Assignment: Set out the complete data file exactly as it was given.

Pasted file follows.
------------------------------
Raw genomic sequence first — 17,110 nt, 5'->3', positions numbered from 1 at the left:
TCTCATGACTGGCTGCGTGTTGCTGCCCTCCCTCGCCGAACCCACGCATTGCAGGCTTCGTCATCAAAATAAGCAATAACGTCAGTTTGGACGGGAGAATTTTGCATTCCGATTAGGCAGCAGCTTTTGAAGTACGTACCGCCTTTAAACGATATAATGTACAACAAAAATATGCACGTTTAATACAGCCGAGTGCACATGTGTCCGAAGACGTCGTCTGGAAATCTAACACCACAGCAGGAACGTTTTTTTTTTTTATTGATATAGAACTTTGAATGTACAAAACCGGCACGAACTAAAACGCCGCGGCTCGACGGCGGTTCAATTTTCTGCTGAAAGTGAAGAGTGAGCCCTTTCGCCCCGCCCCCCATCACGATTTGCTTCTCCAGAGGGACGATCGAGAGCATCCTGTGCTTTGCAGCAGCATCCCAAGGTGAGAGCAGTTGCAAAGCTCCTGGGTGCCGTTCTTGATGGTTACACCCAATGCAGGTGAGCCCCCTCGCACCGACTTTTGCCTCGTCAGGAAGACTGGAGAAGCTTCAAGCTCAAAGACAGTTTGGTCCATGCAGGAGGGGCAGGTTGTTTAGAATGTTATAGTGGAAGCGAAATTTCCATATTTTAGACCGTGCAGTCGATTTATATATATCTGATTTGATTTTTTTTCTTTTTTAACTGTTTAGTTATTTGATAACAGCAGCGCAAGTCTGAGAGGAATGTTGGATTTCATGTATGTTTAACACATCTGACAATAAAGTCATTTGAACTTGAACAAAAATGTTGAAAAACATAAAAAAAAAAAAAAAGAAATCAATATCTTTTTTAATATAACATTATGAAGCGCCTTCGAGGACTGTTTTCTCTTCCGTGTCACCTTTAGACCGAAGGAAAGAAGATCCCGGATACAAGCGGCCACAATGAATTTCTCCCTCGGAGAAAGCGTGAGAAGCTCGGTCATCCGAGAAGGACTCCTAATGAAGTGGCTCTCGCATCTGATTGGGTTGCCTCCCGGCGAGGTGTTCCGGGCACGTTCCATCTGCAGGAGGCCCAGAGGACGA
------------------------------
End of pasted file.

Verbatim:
Raw genomic sequence first — 17,110 nt, 5'->3', positions numbered from 1 at the left:
TCTCATGACTGGCTGCGTGTTGCTGCCCTCCCTCGCCGAACCCACGCATTGCAGGCTTCGTCATCAAAATAAGCAATAACGTCAGTTTGGACGGGAGAATTTTGCATTCCGATTAGGCAGCAGCTTTTGAAGTACGTACCGCCTTTAAACGATATAATGTACAACAAAAATATGCACGTTTAATACAGCCGAGTGCACATGTGTCCGAAGACGTCGTCTGGAAATCTAACACCACAGCAGGAACGTTTTTTTTTTTTATTGATATAGAACTTTGAATGTACAAAACCGGCACGAACTAAAACGCCGCGGCTCGACGGCGGTTCAATTTTCTGCTGAAAGTGAAGAGTGAGCCCTTTCGCCCCGCCCCCCATCACGATTTGCTTCTCCAGAGGGACGATCGAGAGCATCCTGTGCTTTGCAGCAGCATCCCAAGGTGAGAGCAGTTGCAAAGCTCCTGGGTGCCGTTCTTGATGGTTACACCCAATGCAGGTGAGCCCCCTCGCACCGACTTTTGCCTCGTCAGGAAGACTGGAGAAGCTTCAAGCTCAAAGACAGTTTGGTCCATGCAGGAGGGGCAGGTTGTTTAGAATGTTATAGTGGAAGCGAAATTTCCATATTTTAGACCGTGCAGTCGATTTATATATATCTGATTTGATTTTTTTTCTTTTTTAACTGTTTAGTTATTTGATAACAGCAGCGCAAGTCTGAGAGGAATGTTGGATTTCATGTATGTTTAACACATCTGACAATAAAGTCATTTGAACTTGAACAAAAATGTTGAAAAACATAAAAAAAAAAAAAAAGAAATCAATATCTTTTTTAATATAACATTATGAAGCGCCTTCGAGGACTGTTTTCTCTTCCGTGTCACCTTTAGACCGAAGGAAAGAAGATCCCGGATACAAGCGGCCACAATGAATTTCTCCCTCGGAGAAAGCGTGAGAAGCTCGGTCATCCGAGAAGGACTCCTAATGAAGTGGCTCTCGCATCTGATTGGGTTGCCTCCCGGCGAGGTGTTCCGGGCACGTTCCATCTGCAGGAGGCCCAGAGGACGA